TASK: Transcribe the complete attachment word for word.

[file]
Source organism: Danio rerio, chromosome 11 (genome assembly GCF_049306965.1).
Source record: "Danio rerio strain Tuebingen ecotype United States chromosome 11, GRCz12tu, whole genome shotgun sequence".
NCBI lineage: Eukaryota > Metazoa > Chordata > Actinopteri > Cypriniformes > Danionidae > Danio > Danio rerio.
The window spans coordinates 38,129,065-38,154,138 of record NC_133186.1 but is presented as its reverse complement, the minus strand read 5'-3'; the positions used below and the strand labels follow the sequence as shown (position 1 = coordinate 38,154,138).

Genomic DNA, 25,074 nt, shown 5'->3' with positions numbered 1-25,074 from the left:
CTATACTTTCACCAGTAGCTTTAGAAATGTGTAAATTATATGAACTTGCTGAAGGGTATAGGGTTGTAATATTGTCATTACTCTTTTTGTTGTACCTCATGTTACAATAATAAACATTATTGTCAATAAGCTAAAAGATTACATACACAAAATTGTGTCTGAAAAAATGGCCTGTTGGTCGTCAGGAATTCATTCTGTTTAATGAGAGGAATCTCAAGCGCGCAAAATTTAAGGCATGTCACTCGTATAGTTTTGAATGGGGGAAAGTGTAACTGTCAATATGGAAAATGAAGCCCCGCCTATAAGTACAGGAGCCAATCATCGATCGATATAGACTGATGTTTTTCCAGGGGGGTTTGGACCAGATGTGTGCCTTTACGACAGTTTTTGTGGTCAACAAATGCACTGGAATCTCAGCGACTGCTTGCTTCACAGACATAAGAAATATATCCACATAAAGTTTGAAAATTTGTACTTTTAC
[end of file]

Source organism: Danio rerio, chromosome 11 (genome assembly GCF_049306965.1).
Source record: "Danio rerio strain Tuebingen ecotype United States chromosome 11, GRCz12tu, whole genome shotgun sequence".
NCBI lineage: Eukaryota > Metazoa > Chordata > Actinopteri > Cypriniformes > Danionidae > Danio > Danio rerio.
The window spans coordinates 38,129,065-38,154,138 of record NC_133186.1 but is presented as its reverse complement, the minus strand read 5'-3'; the positions used below and the strand labels follow the sequence as shown (position 1 = coordinate 38,154,138).

Genomic DNA, 25,074 nt, shown 5'->3' with positions numbered 1-25,074 from the left:
CTATACTTTCACCAGTAGCTTTAGAAATGTGTAAATTATATGAACTTGCTGAAGGGTATAGGGTTGTAATATTGTCATTACTCTTTTTGTTGTACCTCATGTTACAATAATAAACATTATTGTCAATAAGCTAAAAGATTACATACACAAAATTGTGTCTGAAAAAATGGCCTGTTGGTCGTCAGGAATTCATTCTGTTTAATGAGAGGAATCTCAAGCGCGCAAAATTTAAGGCATGTCACTCGTATAGTTTTGAATGGGGGAAAGTGTAACTGTCAATATGGAAAATGAAGCCCCGCCTATAAGTACAGGAGCCAATCATCGATCGATATAGACTGATGTTTTTCCAGGGGGGTTTGGACCAGATGTGTGCCTTTACGACAGTTTTTGTGGTCAACAAATGCACTGGAATCTCAGCGACTGCTTGCTTCACAGACATAAGAAATATATCCACATAAAGTTTGAAAATTTGTACTTTTAC